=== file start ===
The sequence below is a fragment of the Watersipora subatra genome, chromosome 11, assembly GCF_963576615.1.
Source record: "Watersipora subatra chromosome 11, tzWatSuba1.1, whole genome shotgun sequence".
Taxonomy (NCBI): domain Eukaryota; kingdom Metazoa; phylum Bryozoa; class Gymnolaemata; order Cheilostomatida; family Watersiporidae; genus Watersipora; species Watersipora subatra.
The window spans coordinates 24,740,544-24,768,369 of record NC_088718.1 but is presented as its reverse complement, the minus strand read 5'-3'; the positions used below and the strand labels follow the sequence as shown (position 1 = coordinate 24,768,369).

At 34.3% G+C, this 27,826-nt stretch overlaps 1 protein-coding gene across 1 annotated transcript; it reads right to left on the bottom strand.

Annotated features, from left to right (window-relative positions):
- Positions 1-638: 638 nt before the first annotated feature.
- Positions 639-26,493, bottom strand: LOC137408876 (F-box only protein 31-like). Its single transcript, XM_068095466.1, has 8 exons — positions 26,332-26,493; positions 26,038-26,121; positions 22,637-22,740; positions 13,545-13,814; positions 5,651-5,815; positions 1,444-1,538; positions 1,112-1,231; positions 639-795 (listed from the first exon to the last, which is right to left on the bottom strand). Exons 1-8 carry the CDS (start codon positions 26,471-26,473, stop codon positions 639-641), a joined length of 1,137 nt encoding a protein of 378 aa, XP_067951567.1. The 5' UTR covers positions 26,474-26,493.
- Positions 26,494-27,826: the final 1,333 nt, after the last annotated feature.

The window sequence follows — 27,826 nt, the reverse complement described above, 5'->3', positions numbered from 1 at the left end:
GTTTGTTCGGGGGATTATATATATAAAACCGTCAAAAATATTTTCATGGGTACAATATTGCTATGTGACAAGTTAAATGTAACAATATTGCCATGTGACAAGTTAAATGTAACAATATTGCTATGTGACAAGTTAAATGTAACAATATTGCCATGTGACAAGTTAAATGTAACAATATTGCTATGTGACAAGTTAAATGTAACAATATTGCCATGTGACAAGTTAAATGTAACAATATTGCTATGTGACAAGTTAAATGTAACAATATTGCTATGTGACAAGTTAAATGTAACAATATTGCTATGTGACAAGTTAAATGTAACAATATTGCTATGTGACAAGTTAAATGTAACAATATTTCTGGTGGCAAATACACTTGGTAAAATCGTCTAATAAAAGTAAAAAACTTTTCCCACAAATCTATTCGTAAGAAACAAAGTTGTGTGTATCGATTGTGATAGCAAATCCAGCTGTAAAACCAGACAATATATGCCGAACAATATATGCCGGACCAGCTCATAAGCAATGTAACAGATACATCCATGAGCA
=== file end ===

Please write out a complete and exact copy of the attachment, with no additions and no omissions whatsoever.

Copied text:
The sequence below is a fragment of the Watersipora subatra genome, chromosome 11, assembly GCF_963576615.1.
Source record: "Watersipora subatra chromosome 11, tzWatSuba1.1, whole genome shotgun sequence".
Taxonomy (NCBI): domain Eukaryota; kingdom Metazoa; phylum Bryozoa; class Gymnolaemata; order Cheilostomatida; family Watersiporidae; genus Watersipora; species Watersipora subatra.
The window spans coordinates 24,740,544-24,768,369 of record NC_088718.1 but is presented as its reverse complement, the minus strand read 5'-3'; the positions used below and the strand labels follow the sequence as shown (position 1 = coordinate 24,768,369).

At 34.3% G+C, this 27,826-nt stretch overlaps 1 protein-coding gene across 1 annotated transcript; it reads right to left on the bottom strand.

Annotated features, from left to right (window-relative positions):
- Positions 1-638: 638 nt before the first annotated feature.
- Positions 639-26,493, bottom strand: LOC137408876 (F-box only protein 31-like). Its single transcript, XM_068095466.1, has 8 exons — positions 26,332-26,493; positions 26,038-26,121; positions 22,637-22,740; positions 13,545-13,814; positions 5,651-5,815; positions 1,444-1,538; positions 1,112-1,231; positions 639-795 (listed from the first exon to the last, which is right to left on the bottom strand). Exons 1-8 carry the CDS (start codon positions 26,471-26,473, stop codon positions 639-641), a joined length of 1,137 nt encoding a protein of 378 aa, XP_067951567.1. The 5' UTR covers positions 26,474-26,493.
- Positions 26,494-27,826: the final 1,333 nt, after the last annotated feature.

The window sequence follows — 27,826 nt, the reverse complement described above, 5'->3', positions numbered from 1 at the left end:
GTTTGTTCGGGGGATTATATATATAAAACCGTCAAAAATATTTTCATGGGTACAATATTGCTATGTGACAAGTTAAATGTAACAATATTGCCATGTGACAAGTTAAATGTAACAATATTGCTATGTGACAAGTTAAATGTAACAATATTGCCATGTGACAAGTTAAATGTAACAATATTGCTATGTGACAAGTTAAATGTAACAATATTGCCATGTGACAAGTTAAATGTAACAATATTGCTATGTGACAAGTTAAATGTAACAATATTGCTATGTGACAAGTTAAATGTAACAATATTGCTATGTGACAAGTTAAATGTAACAATATTGCTATGTGACAAGTTAAATGTAACAATATTTCTGGTGGCAAATACACTTGGTAAAATCGTCTAATAAAAGTAAAAAACTTTTCCCACAAATCTATTCGTAAGAAACAAAGTTGTGTGTATCGATTGTGATAGCAAATCCAGCTGTAAAACCAGACAATATATGCCGAACAATATATGCCGGACCAGCTCATAAGCAATGTAACAGATACATCCATGAGCA